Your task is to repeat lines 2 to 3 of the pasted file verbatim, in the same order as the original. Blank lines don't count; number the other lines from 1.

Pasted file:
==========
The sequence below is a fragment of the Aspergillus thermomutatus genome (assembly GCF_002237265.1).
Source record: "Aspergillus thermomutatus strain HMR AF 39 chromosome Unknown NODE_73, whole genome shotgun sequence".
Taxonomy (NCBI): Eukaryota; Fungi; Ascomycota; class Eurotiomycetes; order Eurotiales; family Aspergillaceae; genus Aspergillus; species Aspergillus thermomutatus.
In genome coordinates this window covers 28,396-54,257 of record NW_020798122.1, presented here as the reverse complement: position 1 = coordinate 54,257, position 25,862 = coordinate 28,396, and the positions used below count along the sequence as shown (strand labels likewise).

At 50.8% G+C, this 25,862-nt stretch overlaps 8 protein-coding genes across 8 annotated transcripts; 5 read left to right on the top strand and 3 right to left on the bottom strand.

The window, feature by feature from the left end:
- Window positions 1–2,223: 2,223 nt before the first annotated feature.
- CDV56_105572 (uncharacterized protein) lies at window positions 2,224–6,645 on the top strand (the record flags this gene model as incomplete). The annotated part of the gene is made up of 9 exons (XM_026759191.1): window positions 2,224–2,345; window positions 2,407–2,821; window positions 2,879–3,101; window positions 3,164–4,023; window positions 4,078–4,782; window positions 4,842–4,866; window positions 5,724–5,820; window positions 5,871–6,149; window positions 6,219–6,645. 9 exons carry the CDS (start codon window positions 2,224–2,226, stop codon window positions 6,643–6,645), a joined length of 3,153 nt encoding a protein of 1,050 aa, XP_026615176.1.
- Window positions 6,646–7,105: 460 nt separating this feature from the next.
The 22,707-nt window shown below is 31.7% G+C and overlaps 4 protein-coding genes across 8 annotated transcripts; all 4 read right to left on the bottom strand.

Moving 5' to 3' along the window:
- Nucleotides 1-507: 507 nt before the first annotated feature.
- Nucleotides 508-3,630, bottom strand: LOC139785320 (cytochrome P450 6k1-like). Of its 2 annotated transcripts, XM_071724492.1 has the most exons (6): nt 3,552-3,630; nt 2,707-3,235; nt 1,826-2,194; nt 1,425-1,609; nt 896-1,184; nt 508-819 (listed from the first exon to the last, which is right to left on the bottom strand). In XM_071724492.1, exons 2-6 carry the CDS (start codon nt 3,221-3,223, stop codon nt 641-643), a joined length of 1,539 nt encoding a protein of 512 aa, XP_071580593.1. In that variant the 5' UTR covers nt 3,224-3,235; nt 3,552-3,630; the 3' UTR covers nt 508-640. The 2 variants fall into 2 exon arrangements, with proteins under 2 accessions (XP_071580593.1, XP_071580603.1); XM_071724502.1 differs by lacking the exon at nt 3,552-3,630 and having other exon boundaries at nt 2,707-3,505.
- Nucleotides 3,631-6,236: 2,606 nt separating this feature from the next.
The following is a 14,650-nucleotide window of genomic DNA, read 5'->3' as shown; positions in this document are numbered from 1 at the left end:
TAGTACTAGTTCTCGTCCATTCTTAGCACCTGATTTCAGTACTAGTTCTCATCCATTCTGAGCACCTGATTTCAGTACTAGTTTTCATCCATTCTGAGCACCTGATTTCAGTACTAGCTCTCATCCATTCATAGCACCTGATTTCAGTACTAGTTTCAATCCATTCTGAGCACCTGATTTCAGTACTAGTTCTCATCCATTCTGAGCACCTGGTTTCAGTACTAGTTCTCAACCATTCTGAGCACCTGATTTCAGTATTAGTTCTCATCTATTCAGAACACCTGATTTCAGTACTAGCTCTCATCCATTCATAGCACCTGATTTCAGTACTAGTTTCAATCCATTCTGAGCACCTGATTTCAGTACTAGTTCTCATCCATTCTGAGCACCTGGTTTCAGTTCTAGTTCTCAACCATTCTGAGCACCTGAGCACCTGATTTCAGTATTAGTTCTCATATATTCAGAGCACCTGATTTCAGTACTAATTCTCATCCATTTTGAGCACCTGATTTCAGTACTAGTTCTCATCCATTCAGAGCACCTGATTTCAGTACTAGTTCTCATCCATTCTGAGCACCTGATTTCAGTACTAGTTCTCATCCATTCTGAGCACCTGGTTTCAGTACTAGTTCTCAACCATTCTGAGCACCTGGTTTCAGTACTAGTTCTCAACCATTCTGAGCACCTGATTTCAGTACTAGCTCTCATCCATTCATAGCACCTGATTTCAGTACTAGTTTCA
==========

Source record: "Aspergillus thermomutatus strain HMR AF 39 chromosome Unknown NODE_73, whole genome shotgun sequence".
Taxonomy (NCBI): Eukaryota; Fungi; Ascomycota; class Eurotiomycetes; order Eurotiales; family Aspergillaceae; genus Aspergillus; species Aspergillus thermomutatus.